Mortgage Strategy: Waiting vs Buying Now in a High Rate Environment
Explore the pros and cons of waiting to buy a home in a high-interest rate environment and see how it compares to buying now. Is it the right time for you to invest in your dream home?
The "American Dream" of homeownership has become increasingly difficult to obtain over the past 12 months. With some mortgage rates rising to a 23-year high, countless families approach home buying hesitantly. For many, the unresolvable problem arises as they no longer meet the requirements for their home loan due to the increased interest rates. On the other hand, some qualify under the higher rates but opt not to purchase at this time due to the inflated rate and subsequent payments they would have to bear.
Even though homebuyers are facing an increase in interest rates, this doesn't necessarily mean it's a bad time to purchase a new home. In fact, many experts believe that now is actually an opportune moment for qualified individuals to close on their dream home. While interest rates may be temporary, the decision to buy a home is a lifelong investment. With the market favoring buyers, there is ample room for negotiation on the price and even the possibility of getting the seller to cover part or all of the closing costs. As Chris Senterfitt, a seasoned Mortgage Originator, aptly puts it: "Rates are temporary, but homes are forever. Because there’s less competition right now, buyers have more leverage to negotiate the price and possibly get the seller to pay some or all of the closing costs. It’s a great time to invest in a home and start building equity."
Below is an illustration of the cost to rent vs. purchase that will affirm if you are in a position to qualify for a new home purchase amidst the increasing interest rates. You may find there’s not a better time to make your move. The following scenarios showcase the cost over 5 years based on an initial home purchase of $400,000. We will also assume closing costs are a flat 5% on the purchase to simplify the math.
Scenario 1: Continue Renting
Continue renting at $3000 per month with a rental increase of 3% per year.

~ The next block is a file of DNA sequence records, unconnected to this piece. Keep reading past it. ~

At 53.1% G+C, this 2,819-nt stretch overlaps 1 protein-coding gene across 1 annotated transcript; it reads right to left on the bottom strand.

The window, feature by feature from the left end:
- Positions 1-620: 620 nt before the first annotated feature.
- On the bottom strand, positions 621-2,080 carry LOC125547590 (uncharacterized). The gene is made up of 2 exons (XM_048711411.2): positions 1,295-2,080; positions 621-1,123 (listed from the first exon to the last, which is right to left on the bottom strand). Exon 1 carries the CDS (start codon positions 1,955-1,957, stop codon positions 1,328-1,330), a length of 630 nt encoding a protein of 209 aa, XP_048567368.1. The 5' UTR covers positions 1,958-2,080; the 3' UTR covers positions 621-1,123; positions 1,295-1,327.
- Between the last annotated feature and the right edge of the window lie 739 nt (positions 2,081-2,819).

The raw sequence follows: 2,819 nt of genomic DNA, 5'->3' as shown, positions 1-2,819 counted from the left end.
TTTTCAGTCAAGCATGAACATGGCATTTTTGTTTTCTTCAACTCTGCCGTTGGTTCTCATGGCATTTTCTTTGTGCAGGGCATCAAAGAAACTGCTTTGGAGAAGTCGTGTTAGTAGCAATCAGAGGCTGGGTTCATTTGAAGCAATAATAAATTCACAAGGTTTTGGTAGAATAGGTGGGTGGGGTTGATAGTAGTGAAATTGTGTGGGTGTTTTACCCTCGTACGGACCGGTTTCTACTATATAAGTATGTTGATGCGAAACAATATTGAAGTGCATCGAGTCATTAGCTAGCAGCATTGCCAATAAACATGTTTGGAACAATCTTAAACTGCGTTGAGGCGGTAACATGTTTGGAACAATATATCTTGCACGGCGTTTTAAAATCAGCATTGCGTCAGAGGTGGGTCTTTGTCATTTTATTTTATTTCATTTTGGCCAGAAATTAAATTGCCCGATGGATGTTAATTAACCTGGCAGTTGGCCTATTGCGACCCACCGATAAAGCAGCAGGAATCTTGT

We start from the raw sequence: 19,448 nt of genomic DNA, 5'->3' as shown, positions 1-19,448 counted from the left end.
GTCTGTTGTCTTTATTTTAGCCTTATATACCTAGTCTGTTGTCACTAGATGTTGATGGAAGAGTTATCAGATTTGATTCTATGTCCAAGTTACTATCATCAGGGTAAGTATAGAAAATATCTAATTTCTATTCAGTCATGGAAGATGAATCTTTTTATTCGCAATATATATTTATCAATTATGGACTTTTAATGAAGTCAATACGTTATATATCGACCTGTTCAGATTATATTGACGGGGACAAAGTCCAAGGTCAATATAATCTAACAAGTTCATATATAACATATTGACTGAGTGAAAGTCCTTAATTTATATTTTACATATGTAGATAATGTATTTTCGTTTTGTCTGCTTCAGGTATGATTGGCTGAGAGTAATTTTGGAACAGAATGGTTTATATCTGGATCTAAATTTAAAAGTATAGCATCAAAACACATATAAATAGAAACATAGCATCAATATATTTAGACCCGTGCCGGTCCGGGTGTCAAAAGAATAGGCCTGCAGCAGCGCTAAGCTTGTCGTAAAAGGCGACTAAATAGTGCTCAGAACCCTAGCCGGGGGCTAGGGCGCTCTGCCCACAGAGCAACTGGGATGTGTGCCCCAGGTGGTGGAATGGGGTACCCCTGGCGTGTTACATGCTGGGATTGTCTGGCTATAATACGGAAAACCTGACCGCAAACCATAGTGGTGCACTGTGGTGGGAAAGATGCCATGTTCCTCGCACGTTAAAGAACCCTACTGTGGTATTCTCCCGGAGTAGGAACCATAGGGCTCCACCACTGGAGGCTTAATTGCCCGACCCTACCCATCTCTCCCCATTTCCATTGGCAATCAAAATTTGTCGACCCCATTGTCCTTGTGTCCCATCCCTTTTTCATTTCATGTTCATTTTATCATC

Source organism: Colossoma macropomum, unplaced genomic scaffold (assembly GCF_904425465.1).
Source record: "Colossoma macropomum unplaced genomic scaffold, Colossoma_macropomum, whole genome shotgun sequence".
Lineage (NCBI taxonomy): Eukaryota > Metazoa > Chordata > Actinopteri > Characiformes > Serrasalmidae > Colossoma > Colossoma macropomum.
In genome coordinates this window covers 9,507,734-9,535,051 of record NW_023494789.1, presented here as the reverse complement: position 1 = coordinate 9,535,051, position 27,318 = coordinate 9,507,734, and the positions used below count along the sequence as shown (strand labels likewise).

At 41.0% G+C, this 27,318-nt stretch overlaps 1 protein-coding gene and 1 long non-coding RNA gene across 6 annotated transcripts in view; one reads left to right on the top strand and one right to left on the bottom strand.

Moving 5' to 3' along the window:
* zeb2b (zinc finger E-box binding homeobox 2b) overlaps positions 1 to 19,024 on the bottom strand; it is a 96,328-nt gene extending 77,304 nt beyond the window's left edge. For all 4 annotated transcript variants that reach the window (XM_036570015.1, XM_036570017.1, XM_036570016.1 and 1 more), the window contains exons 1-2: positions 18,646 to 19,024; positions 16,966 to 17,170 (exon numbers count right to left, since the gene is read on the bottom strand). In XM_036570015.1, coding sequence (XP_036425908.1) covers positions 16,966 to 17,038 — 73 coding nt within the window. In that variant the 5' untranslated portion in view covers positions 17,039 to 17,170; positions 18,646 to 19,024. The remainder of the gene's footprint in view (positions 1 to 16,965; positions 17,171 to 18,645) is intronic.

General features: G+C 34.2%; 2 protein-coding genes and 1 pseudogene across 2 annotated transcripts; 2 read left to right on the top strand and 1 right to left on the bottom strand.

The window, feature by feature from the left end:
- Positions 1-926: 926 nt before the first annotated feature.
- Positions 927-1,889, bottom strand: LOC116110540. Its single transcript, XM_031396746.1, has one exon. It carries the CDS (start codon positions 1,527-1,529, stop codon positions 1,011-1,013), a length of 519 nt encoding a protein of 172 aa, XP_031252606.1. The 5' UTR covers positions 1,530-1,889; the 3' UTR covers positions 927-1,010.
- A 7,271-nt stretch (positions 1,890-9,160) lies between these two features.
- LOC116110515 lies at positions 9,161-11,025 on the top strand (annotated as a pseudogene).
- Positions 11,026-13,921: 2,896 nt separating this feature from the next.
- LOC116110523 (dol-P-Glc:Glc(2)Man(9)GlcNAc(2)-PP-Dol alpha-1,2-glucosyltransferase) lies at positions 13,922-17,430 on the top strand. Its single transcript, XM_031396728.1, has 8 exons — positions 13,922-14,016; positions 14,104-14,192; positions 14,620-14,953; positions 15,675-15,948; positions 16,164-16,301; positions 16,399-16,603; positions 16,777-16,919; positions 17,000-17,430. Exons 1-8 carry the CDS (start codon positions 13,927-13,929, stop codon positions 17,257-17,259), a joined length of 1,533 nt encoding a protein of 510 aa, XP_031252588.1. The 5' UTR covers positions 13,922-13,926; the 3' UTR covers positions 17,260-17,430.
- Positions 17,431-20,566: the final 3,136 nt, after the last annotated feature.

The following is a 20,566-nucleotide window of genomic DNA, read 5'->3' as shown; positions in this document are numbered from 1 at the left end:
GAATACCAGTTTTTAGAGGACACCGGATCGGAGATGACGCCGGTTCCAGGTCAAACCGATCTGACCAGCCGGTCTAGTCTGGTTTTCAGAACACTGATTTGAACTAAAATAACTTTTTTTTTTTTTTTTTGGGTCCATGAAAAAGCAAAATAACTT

Total Cost: 1 year: $36,000 | 2 year: $73,080 | 3 year: $111,272 | 4 year: $150,610 | 5 year: $191,000
Cost to rent after 5 years: $191,000 | Equity built: $0
Same home that you wanted to purchase at $400,000 before renting is now worth $450,000 because it has appreciated in value by 3% per year while renting.
Scenario 2: Purchase a Home
$400,000 purchase, seller gives $12,000 concession. $12,000 down payment plus a balance of closing costs not covered by the seller of $8,000. So total of $20,000 out of pocket to purchase home.
Estimated monthly payment including taxes, insurance, and mortgage insurance: $3600 per month based on 7.500% 30-year fixed rate.
1 year: $63,200 | 2 year: $106,400 | 3 year: $149,600 | 4 year: $192,800 | 5 year: $236,000
Cost to purchase after 5 years: $236,000 | Equity built based on value of home after 5 years: $50,000 | Equity based on the principal pay-down from minimum monthly payments: $37k
Total net positive: $42,000 after 5 years
Based on the scenarios above, the cost to buy over 5 years is roughly about $45,000 more than renting. However, owning real estate builds equity based on the annual appreciation of the home and paying down the loan balance with monthly payments. Using a low estimate of 3% appreciation per year in the scenario above, you would be at a net positive of $42,000 after 5 years, assuming that you stay in the high-interest rate loan you closed on at the beginning. At any point during the loan scenario above, you could refinance when rates drop, which would build even more wealth over the renting option.
In conclusion, the rent vs. buying comparison remains invaluable for prospective homeowners, even in the current inflated rate environment. While interest rates may fluctuate, the value of homes tends to appreciate over time, making homeownership a sound long-term investment.
Let us help you achieve the dream of homeownership! Visit any MIDFLORIDA branch or call to speak with a mortgage originator to discuss your options.